Altrusan Vicki Calder, left, delivers Bus and Park It packs to Kiara Colyn from the Boys and Girls Clubs of Central Vancouver Island. (Photo submitted)

Altrusan Vicki Calder, left, delivers Bus and Park It packs to Kiara Colyn from the Boys and Girls Clubs of Central Vancouver Island. (Photo submitted)

Pandemic prompts Altrusa Club project to get people out to enjoy Nanaimo’s parks

Bus and Park It packs include free bus passes and PPE for people experiencing poverty and depression

The Altrusa Club of Nanaimo has started a new service project spawned by the COVID-19 pandemic.

The Bus and Park It project offers free bus tickets, city park brochures and personal protection equipment to people who might be living in poverty, isolation, depression and possibly without their own transportation. The project’s aim is to allow people to travel to Nanaimo’s parks, playgrounds and viewpoints to de-stress in natural settings.

With a $20,000 grant – funded by the federal government and administered by the Canadian Red Cross – the Altrusa Club has delivered Bus and Park It packs to local organizations that are now distributing them to their most vulnerable clients.

Each pack contains 10 bus tickets, a bus route map, parks and trails brochure, two reusable face masks, hand sanitizer and COVID-19 safety information. HandyDART bus tickets and child-size masks are also offered where needed.

“British Columbians have been encouraged to spend time outdoors during this pandemic because of the positive effect nature has on our mental health, but not everyone has a vehicle or the financial means to pay for bus fare, much less PPE,” said Jan Weir, project leader, in a press release.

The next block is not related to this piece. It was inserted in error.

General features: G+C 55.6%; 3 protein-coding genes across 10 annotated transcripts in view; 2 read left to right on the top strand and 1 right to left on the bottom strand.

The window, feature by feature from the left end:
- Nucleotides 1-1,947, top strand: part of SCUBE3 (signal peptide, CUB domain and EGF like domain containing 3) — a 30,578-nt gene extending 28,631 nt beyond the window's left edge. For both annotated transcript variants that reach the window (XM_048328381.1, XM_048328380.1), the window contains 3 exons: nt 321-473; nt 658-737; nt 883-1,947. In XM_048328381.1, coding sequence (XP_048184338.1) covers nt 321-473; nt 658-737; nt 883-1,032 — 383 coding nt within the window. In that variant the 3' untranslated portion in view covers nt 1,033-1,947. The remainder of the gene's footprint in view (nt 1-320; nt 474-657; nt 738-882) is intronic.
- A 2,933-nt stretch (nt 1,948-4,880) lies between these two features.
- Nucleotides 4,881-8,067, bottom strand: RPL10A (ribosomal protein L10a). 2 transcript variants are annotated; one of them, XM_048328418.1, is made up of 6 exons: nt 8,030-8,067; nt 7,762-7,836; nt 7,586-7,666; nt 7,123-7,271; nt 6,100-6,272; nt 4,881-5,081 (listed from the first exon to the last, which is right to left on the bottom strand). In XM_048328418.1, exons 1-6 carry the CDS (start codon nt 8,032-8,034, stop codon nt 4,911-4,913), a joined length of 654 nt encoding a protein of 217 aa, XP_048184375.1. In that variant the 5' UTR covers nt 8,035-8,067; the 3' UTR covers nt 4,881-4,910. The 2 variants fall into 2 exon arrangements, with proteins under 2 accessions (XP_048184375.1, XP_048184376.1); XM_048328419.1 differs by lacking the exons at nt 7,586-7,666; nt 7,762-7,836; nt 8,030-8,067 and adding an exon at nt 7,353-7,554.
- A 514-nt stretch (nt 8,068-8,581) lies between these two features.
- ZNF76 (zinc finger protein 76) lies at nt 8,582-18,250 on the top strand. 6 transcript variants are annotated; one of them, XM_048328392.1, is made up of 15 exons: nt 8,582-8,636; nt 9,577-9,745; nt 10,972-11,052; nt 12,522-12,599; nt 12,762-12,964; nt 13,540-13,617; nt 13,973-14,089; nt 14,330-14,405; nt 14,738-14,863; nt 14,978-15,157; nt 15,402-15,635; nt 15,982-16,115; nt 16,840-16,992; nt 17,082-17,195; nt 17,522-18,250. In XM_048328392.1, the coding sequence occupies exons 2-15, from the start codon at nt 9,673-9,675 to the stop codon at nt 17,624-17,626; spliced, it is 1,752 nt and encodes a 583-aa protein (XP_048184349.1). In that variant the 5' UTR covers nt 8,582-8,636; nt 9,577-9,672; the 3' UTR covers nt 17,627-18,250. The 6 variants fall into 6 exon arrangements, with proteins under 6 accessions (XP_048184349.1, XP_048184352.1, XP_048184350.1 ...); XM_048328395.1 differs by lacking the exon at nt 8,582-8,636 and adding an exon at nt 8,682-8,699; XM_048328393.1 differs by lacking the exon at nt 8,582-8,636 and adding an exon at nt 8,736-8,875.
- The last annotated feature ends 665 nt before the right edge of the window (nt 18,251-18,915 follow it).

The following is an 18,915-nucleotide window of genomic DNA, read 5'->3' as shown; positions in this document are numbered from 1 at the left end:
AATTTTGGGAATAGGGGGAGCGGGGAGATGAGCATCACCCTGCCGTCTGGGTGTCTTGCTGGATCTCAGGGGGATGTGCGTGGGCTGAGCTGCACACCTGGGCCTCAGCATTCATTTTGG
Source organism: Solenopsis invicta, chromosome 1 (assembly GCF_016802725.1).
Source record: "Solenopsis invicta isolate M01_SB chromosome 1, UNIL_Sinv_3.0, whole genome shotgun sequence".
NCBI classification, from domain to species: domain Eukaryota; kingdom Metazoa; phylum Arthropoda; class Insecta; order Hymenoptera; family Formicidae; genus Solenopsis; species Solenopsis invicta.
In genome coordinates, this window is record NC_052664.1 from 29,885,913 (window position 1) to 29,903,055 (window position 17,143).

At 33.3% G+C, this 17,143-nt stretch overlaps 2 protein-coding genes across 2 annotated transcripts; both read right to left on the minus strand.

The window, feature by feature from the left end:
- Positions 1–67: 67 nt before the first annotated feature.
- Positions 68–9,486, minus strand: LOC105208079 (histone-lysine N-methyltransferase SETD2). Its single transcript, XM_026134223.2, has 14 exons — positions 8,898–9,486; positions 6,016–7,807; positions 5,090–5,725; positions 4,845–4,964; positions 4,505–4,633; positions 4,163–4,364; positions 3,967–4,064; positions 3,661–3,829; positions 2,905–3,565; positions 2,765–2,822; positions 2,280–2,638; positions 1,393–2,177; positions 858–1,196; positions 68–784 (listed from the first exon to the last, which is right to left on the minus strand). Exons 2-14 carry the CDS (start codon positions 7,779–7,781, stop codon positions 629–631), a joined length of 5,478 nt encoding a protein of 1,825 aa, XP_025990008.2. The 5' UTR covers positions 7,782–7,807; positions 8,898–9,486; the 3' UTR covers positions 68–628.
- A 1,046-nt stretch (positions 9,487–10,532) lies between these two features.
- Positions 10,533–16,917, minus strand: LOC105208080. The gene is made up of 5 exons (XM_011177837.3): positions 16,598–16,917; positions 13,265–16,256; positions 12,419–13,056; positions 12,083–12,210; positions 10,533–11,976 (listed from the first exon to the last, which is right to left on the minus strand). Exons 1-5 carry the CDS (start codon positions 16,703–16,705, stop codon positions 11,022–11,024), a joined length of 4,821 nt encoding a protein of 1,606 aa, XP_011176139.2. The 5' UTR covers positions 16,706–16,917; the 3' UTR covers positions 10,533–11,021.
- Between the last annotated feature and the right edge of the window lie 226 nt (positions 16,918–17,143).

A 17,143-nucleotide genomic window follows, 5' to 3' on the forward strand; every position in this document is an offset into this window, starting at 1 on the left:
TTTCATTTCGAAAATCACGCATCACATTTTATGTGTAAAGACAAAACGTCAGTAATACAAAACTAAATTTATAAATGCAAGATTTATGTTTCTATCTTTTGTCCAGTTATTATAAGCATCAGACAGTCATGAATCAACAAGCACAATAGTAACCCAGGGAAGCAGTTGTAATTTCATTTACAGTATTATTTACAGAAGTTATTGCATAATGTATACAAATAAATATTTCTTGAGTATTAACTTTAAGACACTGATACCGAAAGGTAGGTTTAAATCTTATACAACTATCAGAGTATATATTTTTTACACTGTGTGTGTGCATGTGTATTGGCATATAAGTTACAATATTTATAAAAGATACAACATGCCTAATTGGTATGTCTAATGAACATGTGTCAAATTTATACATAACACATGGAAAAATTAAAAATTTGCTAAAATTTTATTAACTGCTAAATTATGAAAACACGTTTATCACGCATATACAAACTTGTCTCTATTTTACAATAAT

Weir said the pandemic has hit the service club’s fundraisers hard so the federal government grant was particularly welcomed and Altrusa purchased all PPE from local businesses and more than $12,000 worth of bus tickets from the Regional District of Nanaimo.

The funding has targeted organizations that provide support in mental health, poverty, Indigenous needs, homelessness, disabilities, and supportive living for the project, which encourages use of public transportation and also included a literacy component with the brochures and maps.

“The response has been tremendous…” said Trudi Marqueratt, Altrusa Club president, in a press release. “What a great project to start off the new year.”

READ ALSO: Nanaimo’s residents challenged to count their steps when walking this winter



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